The Competition Appeal Court decision could upend 20 years of competition law precedence.

The Competition Appeal Court has given Johnny Copelyn’s Hosken Consolidated Investments (HCI) the all clear to restructure the gaming interests held by its listed subsidiaries Tsogo Sun and Niveus.

On Monday afternoon, just hours before HCI’s self-imposed deadline of October 31, the court released a decision that could upend 20 years of competition law precedence. It creates an opportunity for merging parties to bypass the Competition Commission and seek a favourable ruling from the Competition Appeal Court.

The court ruled the proposed transaction, which involves three listed firms, was not a notifiable merger in terms of the Competition Act. The court said the commission could not require a transaction to be notified “based on a reason that it wishes to assess the implications of such transaction”. It said HCI’s proposed restructuring did not give rise to a situation of a change in qualitative control.

The commission and Competition Tribunal conducted an assessment of HCI’s acquisition of control of Tsogo Sun in 2014, when it acquired SABMiller’s Tsogo Sun shares.

The Competition Appeal Court said that in 2014, the commission “was aware that in time, HCI would exert sole control over the gaming interests of both Tsogo and Niveus. “At the same time, HCI also enjoyed sole control of Niveus’s gaming interests”.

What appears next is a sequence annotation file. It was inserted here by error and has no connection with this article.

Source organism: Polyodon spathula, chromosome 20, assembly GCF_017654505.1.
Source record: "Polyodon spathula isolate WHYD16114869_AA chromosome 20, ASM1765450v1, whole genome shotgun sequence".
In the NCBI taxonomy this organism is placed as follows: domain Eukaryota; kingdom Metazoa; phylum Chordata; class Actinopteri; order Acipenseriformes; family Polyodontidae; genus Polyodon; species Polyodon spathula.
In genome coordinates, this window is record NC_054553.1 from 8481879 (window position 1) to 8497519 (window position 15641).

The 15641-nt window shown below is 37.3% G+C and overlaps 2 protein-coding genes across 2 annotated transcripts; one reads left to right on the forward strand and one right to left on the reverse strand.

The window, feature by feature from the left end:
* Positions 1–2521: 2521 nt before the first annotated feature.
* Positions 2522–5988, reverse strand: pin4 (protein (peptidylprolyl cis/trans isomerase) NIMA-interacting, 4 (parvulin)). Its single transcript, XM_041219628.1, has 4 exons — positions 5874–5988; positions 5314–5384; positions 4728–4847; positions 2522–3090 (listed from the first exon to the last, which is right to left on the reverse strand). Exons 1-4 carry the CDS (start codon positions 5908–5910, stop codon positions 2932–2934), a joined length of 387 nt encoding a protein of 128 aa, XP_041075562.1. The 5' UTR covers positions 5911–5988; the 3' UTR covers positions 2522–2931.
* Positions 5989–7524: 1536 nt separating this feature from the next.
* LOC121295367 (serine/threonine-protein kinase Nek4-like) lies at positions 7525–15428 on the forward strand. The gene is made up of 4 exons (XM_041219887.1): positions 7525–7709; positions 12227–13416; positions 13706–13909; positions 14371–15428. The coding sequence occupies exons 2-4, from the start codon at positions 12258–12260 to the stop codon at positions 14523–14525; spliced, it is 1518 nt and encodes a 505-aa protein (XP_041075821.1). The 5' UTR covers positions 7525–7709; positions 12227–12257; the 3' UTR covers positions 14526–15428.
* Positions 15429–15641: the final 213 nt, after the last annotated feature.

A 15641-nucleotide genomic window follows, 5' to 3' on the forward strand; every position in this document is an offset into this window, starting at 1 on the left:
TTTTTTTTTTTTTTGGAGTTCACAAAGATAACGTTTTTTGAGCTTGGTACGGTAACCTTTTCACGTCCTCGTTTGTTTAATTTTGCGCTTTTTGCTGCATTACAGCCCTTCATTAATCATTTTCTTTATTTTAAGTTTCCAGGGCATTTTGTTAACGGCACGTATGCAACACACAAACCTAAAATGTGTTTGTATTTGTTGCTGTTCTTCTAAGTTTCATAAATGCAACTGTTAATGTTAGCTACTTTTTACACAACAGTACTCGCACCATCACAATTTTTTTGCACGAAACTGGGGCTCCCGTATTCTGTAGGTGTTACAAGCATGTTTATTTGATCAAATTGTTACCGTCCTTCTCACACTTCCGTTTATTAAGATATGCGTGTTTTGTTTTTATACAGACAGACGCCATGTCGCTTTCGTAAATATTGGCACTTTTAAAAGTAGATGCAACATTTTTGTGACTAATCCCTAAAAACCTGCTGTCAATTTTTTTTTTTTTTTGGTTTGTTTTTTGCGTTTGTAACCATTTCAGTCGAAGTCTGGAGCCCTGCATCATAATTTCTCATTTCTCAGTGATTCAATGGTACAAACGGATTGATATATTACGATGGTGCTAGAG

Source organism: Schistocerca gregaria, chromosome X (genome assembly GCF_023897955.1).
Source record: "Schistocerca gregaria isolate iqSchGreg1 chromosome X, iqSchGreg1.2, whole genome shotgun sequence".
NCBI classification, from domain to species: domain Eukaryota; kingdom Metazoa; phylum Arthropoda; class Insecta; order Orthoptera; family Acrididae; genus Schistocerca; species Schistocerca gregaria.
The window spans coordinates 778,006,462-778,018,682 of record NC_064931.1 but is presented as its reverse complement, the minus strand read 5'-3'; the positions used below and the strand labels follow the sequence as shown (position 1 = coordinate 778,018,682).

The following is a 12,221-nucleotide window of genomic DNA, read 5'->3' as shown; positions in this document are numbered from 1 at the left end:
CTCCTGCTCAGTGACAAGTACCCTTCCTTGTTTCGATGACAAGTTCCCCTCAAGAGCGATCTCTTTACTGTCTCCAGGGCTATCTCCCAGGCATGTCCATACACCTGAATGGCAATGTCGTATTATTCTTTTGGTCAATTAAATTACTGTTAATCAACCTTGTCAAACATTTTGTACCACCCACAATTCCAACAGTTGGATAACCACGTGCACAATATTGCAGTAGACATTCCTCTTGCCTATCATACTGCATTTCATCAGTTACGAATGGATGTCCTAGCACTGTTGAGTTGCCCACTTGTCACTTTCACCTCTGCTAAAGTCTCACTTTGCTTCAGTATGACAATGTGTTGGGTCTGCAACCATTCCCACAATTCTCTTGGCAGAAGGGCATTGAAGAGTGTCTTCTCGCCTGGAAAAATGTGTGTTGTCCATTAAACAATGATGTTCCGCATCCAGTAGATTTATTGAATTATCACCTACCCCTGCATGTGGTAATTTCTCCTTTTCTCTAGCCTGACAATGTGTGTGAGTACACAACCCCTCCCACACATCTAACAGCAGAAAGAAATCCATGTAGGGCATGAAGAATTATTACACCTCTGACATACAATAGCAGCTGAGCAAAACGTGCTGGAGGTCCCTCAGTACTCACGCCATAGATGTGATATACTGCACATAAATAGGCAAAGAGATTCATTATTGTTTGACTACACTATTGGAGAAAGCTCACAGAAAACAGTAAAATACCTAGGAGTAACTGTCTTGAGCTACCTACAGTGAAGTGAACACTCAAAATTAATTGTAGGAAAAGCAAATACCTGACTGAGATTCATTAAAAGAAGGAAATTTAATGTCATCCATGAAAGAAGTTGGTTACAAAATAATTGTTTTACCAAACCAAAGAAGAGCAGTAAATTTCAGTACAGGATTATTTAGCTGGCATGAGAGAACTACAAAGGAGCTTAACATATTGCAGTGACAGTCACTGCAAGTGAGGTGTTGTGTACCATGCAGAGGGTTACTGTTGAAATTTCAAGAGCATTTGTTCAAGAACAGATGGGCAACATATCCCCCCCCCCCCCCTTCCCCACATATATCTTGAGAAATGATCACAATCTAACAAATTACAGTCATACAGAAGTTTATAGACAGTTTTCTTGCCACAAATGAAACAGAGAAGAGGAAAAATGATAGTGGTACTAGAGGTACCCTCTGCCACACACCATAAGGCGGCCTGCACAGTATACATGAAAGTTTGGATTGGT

HCI initially announced the transaction in December 2016. In July, it approached the commission for an advisory opinion. When the commission advised it was a notifiable transaction, HCI approached the Competition Tribunal to overturn the advisory opinion. But the tribunal ruled it could not decide the matter as it had no jurisdiction over an opinion and no transaction had been notified.

The commission had argued that the 2014 approval related to a distinctly different transaction from the one contemplated.

“The current transaction relates to the transfer of gaming operations, it is a new transaction that has never been considered by the commission,” the commission’s head of legal, Bukhosibakhe Majenge, told the Competition Appeal Court in early October.

The commission is keen to interrogate possible public interest issues that could be affected by the transaction.

The deal will take HCI’s holding in Tsogo Sun from 47.6% to over 50%.

Source: Business Day – Ann Crotty